Visualizing fixed cells and tissues only gives snapshots of cellular processes. To have a better insight into dynamic events ocurring in the cells or to vizualize interactions between various cellular components in real time (e.g., proteins, organelles, second messengers…), powerful microscopic approaches have been developed over the past decade. This post will review the recent live cell imaging probes developed by Goryo Chemicalsand available in Europe through tebu-bio.
The main challenge when choosing a transfection reagent is that we don’t know how it will work with our own cell type of interest. It is also time consuming to find the optimal conditions. Well, here’s the solution: pre-optimised transfection reagents.
They already cover more than 39 cell types including MEF, Caco-2, MCF-7, HepG2, Primary Macrophages, Huh-7 and many others.
Sharing our feedback on performances
Using a vector expressing the eGFP (pEGFP-N3) under CMV promotor, we assessed the transfection efficiency. Take a look at the example of results below. They will give you a pretty good idea of what you can expect.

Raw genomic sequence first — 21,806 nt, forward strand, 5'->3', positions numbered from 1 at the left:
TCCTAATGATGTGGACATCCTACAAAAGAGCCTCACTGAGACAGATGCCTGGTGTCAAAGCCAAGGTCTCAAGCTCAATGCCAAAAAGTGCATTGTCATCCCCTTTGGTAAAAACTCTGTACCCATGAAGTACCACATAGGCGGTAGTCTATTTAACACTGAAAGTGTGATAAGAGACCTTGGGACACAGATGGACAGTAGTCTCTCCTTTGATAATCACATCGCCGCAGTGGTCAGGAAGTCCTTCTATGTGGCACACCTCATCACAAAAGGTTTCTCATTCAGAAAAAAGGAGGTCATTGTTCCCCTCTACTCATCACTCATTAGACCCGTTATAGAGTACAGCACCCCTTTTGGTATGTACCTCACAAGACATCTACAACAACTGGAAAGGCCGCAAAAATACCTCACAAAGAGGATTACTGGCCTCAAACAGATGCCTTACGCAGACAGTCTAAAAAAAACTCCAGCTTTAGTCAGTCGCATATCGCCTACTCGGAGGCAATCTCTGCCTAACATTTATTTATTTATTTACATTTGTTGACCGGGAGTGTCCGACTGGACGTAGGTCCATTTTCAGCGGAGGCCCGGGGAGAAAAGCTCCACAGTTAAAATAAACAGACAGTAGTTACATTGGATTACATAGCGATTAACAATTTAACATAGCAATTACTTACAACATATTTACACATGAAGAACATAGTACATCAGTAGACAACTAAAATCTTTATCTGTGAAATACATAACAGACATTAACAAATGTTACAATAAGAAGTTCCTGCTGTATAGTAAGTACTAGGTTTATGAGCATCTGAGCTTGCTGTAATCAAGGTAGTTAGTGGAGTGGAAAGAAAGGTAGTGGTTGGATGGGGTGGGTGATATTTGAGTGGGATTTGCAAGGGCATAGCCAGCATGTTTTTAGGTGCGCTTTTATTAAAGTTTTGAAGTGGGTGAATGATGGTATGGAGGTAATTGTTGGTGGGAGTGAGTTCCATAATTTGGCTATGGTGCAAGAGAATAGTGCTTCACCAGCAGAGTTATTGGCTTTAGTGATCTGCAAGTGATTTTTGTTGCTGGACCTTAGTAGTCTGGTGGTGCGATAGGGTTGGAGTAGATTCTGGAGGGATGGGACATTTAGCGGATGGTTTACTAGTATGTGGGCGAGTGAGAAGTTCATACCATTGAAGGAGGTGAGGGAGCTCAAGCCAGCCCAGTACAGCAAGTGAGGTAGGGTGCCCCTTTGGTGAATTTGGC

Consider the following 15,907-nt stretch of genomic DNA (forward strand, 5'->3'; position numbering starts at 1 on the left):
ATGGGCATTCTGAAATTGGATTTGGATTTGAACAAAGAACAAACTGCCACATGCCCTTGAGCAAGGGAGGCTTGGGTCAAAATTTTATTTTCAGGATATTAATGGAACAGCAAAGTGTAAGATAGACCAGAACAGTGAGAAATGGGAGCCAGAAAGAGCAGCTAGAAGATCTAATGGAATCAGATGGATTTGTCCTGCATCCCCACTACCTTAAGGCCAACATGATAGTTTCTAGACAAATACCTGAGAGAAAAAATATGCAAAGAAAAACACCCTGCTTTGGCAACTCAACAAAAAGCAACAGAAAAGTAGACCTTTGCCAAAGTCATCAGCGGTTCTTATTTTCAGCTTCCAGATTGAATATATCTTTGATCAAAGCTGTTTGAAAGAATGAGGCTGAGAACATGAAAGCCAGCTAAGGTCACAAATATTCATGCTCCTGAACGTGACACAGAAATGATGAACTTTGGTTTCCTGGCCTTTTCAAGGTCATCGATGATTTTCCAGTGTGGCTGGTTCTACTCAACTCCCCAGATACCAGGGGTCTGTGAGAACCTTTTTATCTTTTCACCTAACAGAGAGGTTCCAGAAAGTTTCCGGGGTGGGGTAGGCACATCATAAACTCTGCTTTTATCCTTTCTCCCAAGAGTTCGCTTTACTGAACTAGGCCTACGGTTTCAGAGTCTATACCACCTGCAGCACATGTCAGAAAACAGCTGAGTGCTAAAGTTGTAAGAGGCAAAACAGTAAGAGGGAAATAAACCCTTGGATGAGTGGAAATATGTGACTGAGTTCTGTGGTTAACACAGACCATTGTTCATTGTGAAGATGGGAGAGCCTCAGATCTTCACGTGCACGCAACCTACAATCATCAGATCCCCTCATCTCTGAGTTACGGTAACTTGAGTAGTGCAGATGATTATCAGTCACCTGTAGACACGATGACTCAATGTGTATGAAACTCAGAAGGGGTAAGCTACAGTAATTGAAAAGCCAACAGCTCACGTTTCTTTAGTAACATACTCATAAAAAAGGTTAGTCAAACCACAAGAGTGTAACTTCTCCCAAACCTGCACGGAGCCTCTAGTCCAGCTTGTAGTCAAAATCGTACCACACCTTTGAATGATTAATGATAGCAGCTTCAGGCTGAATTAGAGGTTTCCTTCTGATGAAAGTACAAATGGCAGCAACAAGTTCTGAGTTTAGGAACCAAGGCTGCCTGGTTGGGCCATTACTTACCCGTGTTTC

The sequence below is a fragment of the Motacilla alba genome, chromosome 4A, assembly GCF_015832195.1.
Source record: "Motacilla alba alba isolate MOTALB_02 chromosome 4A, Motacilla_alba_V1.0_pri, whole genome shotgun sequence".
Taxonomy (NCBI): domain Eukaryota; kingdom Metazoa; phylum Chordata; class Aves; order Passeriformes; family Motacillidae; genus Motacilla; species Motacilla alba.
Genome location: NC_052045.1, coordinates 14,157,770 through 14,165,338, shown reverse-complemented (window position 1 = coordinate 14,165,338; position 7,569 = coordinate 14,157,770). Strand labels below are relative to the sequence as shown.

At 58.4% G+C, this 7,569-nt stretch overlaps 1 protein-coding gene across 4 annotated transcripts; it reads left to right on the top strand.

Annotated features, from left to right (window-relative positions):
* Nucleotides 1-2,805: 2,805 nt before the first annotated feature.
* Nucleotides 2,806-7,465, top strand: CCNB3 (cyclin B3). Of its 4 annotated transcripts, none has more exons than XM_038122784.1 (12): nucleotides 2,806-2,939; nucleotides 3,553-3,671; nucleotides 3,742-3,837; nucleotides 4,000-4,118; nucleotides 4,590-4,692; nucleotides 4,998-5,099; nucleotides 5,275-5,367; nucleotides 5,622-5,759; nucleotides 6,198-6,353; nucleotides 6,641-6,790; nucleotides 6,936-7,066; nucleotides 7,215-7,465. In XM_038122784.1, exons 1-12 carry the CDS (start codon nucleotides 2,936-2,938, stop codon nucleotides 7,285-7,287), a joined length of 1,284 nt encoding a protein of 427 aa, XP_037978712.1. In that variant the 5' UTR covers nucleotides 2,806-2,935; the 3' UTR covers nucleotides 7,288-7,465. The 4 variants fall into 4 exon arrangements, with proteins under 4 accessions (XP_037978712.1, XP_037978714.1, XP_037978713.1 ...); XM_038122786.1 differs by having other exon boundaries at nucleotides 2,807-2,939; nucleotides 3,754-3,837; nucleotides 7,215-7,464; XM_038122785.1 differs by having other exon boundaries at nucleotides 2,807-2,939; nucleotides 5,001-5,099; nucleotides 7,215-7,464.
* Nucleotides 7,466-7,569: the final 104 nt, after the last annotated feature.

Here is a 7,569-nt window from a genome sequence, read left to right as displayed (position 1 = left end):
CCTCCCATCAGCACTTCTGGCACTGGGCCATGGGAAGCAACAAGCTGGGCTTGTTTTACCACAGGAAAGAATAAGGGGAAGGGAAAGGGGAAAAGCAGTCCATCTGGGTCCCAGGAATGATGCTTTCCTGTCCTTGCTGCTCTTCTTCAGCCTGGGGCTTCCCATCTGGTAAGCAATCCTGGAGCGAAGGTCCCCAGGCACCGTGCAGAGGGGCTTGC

Can we compare the pre-optimised Genjet?
Ok, now you can see we got good feedback. Still, will it be a better solution?
The answer is yes. The comparison with Lipofectamines, Fugene HD and Amaxa reveals that pre-optimised Genjet reagents allow high number of positive cells (dark green below).
You can see on right of each picture just above, that performances are even better with 10% serum, that would be much appreciated by the cells.
Furthermore, this quality is associated to low price. Check it for yourself!